“The entire country went into mourning except for some in Panamas West Indian communities…”
This quote describes the aftermath of National hero Roberto Duran and his infamous “No Mas” surrender to Sugar Ray. Many Panamanians see this moment as the worst thing that ever happened to their country. This moment stings for several reasons however two aspects of the loss stick out the most. The first was that Sugar Ray was a citizen of a country that had exploited Panama for decades in the Panama canal zone in a way that typified the United state’s imperialism during the 20th century. The second reason is the nature of the defeat, a literal surrender by the fighter which had never been seen in a boxing ring before or since which was made even worse by the fact it happened in November, the same month in which the Panama canal zone was originally seized. This also is the EXACT opposite of the Machismo culture which is held in Latin American culture. This connection between sports and politics is important in understanding the passion for sports since they often act as a stage for unofficial wars and the clashing of national/ cultural identities.
“Machismo has always had both negative and positive connotations even in its original embodiment as a masculine archetype for the Hispanic world”
This quote is taken from the section which dissects the concept of Machismo. The Machismo is what gives Latin and South Americans that stereotypical fire that they are often described as having. it does not matter if it is boxing, baseball, or soccer these nations and their athletes are expected to fight hard or even dirty at times if it means getting the win. This expectation is seen as a complement by some since in essence a machismo is supposed to be the embodiment of testosterone and that means playing with aggression and never backing down. However, as the chapter notes, these stereotypes can lead to harmful assumptions. Some of these include the expectation of Latino athletes not being able to control their emotions and lacking discipline/respect for the respective sport.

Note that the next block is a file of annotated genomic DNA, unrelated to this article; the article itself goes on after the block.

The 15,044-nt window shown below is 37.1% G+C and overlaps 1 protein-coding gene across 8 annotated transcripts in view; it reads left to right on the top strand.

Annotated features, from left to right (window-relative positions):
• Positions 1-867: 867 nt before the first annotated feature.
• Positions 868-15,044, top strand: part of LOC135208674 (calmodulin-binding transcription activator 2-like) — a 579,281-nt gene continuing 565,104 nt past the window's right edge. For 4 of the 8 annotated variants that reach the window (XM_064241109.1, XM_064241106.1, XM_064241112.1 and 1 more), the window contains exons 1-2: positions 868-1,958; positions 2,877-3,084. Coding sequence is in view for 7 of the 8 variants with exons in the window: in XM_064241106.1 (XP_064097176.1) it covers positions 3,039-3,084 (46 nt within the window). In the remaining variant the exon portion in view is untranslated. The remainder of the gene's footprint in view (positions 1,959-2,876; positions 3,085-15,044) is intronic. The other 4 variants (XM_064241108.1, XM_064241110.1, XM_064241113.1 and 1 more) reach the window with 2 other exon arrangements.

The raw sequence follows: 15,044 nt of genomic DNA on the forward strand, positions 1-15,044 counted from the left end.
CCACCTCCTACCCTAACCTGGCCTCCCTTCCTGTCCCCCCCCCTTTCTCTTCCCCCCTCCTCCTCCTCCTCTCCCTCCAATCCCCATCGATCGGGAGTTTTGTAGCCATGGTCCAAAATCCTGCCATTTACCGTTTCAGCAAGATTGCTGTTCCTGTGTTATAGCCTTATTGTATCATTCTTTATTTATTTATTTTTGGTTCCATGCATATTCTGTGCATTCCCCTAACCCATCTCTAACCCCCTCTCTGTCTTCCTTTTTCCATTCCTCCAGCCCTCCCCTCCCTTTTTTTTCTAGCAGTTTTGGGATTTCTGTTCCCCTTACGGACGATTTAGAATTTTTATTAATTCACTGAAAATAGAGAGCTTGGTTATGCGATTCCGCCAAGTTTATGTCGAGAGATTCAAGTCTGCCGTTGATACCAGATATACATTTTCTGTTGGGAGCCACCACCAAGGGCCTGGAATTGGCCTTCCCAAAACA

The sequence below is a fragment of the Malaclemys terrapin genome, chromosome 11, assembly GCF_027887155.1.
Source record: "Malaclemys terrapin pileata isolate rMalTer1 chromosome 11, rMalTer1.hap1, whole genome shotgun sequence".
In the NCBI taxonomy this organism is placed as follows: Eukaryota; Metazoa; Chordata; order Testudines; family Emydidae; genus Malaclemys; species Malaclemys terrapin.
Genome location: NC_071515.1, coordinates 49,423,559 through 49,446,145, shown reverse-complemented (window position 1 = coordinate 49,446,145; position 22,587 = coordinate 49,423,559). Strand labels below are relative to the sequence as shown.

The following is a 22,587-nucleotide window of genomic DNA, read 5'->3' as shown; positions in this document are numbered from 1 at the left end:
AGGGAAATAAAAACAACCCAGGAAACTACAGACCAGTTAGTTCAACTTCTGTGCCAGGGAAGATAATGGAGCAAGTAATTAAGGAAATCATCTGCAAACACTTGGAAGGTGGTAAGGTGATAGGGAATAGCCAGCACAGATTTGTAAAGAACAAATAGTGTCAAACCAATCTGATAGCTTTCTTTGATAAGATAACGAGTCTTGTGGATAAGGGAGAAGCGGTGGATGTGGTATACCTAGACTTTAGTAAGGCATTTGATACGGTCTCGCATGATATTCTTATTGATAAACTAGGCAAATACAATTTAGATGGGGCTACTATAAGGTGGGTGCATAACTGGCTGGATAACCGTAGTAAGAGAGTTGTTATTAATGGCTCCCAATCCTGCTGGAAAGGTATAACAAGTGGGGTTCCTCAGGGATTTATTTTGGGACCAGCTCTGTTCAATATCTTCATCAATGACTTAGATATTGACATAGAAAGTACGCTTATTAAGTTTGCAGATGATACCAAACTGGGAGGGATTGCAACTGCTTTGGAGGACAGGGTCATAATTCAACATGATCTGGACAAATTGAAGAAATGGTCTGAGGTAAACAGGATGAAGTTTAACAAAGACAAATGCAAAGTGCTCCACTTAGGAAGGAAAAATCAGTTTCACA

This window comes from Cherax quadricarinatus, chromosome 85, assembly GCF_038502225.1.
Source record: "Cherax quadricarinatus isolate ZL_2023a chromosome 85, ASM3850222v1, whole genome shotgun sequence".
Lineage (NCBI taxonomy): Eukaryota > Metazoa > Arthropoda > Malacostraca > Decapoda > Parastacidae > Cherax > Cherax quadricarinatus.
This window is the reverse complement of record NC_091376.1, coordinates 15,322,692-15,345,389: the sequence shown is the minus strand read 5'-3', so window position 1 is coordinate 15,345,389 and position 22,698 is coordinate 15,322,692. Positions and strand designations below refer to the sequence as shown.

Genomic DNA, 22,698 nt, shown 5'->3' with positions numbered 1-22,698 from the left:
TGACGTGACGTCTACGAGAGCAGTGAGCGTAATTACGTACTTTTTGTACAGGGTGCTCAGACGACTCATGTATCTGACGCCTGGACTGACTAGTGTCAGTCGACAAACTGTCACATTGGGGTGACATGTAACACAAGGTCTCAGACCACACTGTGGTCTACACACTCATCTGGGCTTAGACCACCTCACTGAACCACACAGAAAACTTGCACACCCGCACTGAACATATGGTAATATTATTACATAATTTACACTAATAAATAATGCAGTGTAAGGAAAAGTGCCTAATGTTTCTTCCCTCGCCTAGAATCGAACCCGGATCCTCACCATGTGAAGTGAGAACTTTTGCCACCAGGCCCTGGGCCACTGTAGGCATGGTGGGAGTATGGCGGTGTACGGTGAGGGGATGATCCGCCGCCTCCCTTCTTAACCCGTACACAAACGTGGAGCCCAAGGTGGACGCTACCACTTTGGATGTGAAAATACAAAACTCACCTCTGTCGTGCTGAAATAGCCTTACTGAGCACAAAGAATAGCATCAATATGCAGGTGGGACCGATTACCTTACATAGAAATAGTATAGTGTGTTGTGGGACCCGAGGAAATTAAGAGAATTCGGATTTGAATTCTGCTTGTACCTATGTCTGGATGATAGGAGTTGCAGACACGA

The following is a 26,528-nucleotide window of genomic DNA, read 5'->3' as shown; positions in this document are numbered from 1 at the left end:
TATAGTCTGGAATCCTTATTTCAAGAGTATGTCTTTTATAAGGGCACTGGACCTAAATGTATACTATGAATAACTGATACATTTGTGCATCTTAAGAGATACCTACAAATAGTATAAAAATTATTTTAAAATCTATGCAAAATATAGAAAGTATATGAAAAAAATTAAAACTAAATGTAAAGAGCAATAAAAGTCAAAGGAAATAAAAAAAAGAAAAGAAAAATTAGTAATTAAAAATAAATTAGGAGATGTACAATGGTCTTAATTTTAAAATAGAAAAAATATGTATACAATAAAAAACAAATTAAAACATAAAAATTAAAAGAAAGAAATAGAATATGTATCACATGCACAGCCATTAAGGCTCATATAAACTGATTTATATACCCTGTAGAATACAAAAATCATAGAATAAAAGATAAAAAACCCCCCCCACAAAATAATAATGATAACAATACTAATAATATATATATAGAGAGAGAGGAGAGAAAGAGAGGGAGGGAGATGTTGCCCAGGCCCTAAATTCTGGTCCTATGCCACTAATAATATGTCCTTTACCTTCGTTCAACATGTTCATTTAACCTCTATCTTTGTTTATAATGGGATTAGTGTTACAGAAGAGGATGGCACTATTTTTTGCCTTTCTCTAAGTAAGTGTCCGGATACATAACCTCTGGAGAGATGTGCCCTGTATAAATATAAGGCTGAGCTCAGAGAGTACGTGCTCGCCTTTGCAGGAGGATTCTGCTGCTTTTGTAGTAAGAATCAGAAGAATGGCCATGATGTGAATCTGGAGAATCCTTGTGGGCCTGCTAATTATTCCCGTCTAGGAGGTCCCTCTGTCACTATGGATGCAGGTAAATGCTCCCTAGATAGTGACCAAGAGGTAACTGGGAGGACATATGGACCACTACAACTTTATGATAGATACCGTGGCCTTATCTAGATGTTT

“As diplomacy over the Panama Canal intensified, Duran’s importance as a mascot for the military regime increased.”
This quote touches on the darker side of sport which often plagues nations in a state of political unrest and chaos. With Panama’s military seeking more support from its people, they turned to Duran who became what many considered a puppet for their agenda. The conversion from a loved celebrity to a political tool is something that has been done to many athletes over the course of history who find themselves in polarized nations and it shows the grip that sports and its athletes have on the people. I think that this section was included to show how the reach and love of sport is something that just like any other valuable resource, can be exploited.